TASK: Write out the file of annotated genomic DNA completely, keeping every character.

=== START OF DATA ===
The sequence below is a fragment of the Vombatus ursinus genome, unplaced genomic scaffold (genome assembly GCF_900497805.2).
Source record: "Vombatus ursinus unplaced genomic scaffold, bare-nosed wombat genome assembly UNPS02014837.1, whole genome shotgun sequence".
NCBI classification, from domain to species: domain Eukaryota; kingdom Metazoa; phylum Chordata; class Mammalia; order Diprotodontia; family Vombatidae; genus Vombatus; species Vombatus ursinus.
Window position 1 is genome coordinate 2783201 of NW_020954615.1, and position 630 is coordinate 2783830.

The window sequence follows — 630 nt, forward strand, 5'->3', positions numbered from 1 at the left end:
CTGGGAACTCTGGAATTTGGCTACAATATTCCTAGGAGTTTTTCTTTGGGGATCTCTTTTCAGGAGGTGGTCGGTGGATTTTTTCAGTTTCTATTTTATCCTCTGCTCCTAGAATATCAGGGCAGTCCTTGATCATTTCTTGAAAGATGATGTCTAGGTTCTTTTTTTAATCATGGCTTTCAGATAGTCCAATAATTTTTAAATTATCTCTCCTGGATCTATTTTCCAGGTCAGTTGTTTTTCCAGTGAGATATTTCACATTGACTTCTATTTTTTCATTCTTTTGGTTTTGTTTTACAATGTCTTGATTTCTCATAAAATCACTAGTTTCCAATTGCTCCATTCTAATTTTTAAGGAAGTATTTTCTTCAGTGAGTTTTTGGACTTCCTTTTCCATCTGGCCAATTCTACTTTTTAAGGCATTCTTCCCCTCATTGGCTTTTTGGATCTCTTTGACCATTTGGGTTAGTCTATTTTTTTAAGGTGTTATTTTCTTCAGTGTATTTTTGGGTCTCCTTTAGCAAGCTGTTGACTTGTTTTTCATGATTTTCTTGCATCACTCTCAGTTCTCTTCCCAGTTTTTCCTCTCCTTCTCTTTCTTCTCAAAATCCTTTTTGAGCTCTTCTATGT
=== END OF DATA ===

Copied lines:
The sequence below is a fragment of the Vombatus ursinus genome, unplaced genomic scaffold (genome assembly GCF_900497805.2).
Source record: "Vombatus ursinus unplaced genomic scaffold, bare-nosed wombat genome assembly UNPS02014837.1, whole genome shotgun sequence".
NCBI classification, from domain to species: domain Eukaryota; kingdom Metazoa; phylum Chordata; class Mammalia; order Diprotodontia; family Vombatidae; genus Vombatus; species Vombatus ursinus.
Window position 1 is genome coordinate 2783201 of NW_020954615.1, and position 630 is coordinate 2783830.

The window sequence follows — 630 nt, forward strand, 5'->3', positions numbered from 1 at the left end:
CTGGGAACTCTGGAATTTGGCTACAATATTCCTAGGAGTTTTTCTTTGGGGATCTCTTTTCAGGAGGTGGTCGGTGGATTTTTTCAGTTTCTATTTTATCCTCTGCTCCTAGAATATCAGGGCAGTCCTTGATCATTTCTTGAAAGATGATGTCTAGGTTCTTTTTTTAATCATGGCTTTCAGATAGTCCAATAATTTTTAAATTATCTCTCCTGGATCTATTTTCCAGGTCAGTTGTTTTTCCAGTGAGATATTTCACATTGACTTCTATTTTTTCATTCTTTTGGTTTTGTTTTACAATGTCTTGATTTCTCATAAAATCACTAGTTTCCAATTGCTCCATTCTAATTTTTAAGGAAGTATTTTCTTCAGTGAGTTTTTGGACTTCCTTTTCCATCTGGCCAATTCTACTTTTTAAGGCATTCTTCCCCTCATTGGCTTTTTGGATCTCTTTGACCATTTGGGTTAGTCTATTTTTTTAAGGTGTTATTTTCTTCAGTGTATTTTTGGGTCTCCTTTAGCAAGCTGTTGACTTGTTTTTCATGATTTTCTTGCATCACTCTCAGTTCTCTTCCCAGTTTTTCCTCTCCTTCTCTTTCTTCTCAAAATCCTTTTTGAGCTCTTCTATGT